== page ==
'Stamping out disasters not our call'
By Susan Engle
Intentional Discipleship Action Team leader and Paducah District Lay Resource Leader
Disaster Relief is a different game when it’s your own backyard.
Living in the midst of the ice storm in Western Kentucky was entirely different from reading about Katrina and then going to help with the cleanup effort.
Living in the midst, trying to do your job and manage your own personal disaster is hard work.
Being on the front lines makes you both a participant in the relief effort and a refugee in need of relief. It gives you a bird’s eye view and perhaps a few new thoughts on what it is we are doing as a church when we send teams out to help.
In October of 2008, the Memphis Conference Reporter ran an article on disaster burnout and there certainly has been some of that. I feel some of it myself.
In the days and weeks that followed the ice storm, when the phone kept ringing with more and more people calling for assistance and it seemed there were so few people to do the work, I certainly felt that we would drown before we could ever get enough help and resources to answer the need.
I began to feel that my focus in ministry had become tree removal and driveway clearing.
I quickly came to realize that while this is a good thing to do, there will never be an end to relief response. There will always be something happening somewhere to which we need to respond.
No wonder we are burned out on relief, stamping out disasters is not our call. Cleaning it up is only our call because we are supposed to make disciples of Jesus Christ. We respond to disasters not because we are the experts, though by now we are getting pretty good at it, but because we are called to minister to the world we live in.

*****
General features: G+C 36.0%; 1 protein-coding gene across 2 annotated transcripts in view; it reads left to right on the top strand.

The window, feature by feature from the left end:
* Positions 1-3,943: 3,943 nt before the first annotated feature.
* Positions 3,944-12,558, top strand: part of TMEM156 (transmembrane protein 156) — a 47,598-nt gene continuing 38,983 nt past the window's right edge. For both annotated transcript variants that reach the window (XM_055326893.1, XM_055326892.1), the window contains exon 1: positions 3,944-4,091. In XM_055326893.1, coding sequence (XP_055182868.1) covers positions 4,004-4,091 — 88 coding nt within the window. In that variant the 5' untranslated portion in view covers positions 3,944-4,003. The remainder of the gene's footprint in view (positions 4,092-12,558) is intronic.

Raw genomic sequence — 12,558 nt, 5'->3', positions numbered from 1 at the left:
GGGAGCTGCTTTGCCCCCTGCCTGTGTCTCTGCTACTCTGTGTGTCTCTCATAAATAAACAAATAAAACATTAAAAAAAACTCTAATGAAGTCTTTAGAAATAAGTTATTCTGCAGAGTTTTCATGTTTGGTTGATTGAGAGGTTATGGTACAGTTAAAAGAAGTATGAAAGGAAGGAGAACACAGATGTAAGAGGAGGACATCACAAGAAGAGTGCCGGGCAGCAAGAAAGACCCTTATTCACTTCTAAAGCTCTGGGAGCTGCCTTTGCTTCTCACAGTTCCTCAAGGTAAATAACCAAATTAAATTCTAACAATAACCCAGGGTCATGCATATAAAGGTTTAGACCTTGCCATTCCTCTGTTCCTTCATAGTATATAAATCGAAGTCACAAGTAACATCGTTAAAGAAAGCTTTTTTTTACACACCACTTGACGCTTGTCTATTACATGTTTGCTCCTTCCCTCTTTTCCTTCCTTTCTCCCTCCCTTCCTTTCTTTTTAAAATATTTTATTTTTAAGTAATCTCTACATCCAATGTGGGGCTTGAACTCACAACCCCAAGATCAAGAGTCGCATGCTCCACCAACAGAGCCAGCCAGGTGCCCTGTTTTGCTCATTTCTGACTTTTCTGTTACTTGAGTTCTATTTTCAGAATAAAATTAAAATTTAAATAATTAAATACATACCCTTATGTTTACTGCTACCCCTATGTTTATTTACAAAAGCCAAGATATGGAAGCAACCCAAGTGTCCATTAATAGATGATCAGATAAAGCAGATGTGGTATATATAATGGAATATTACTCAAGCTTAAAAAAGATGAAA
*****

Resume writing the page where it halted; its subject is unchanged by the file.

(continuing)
I recently watched work crews from Benton First, Selmer First, Medina UMC, and Henderson First, go out in freezing temperatures, pouring rain and then a snow storm with flakes big enough to ride, to clean debris from people’s lawns and homes.
The teams were told they were being given a chance to share God’s love with others without saying a word, and they took that to heart. That’s discipleship! Sure they cut trees, but what they also did was tell people they cared enough to inconvenience themselves to do so.
I can’t help wondering if we would be less burnt out if we remembered we were not in the business of restoring people’s worlds to normal, but transforming their world by helping them encounter the risen Christ.
Part of our discipleship plans need to include teaching folks why it is we are doing what it is we do. Intentional Discipleship is about knowing what we believe, Who we are called to follow, why we are called to serve. It is also about being intentional about teaching others.
As we respond to the needs of the world around us, let us do so as the Body of Christ, equipped and called to share the Good News.
There are many hard-charging folks who are always the first to respond to need. If asked, they will often say they just like cutting trees or driving tractors or running some of the heavy equipment. While that is probably true, it’s not the only truth. They witness with their lives, they open their hands and hearts and give away their time and resources to help others. They are faithful to the call.
Let’s give thanks for them, and ask God to raise up many more like them, faithful disciples of Jesus Christ. •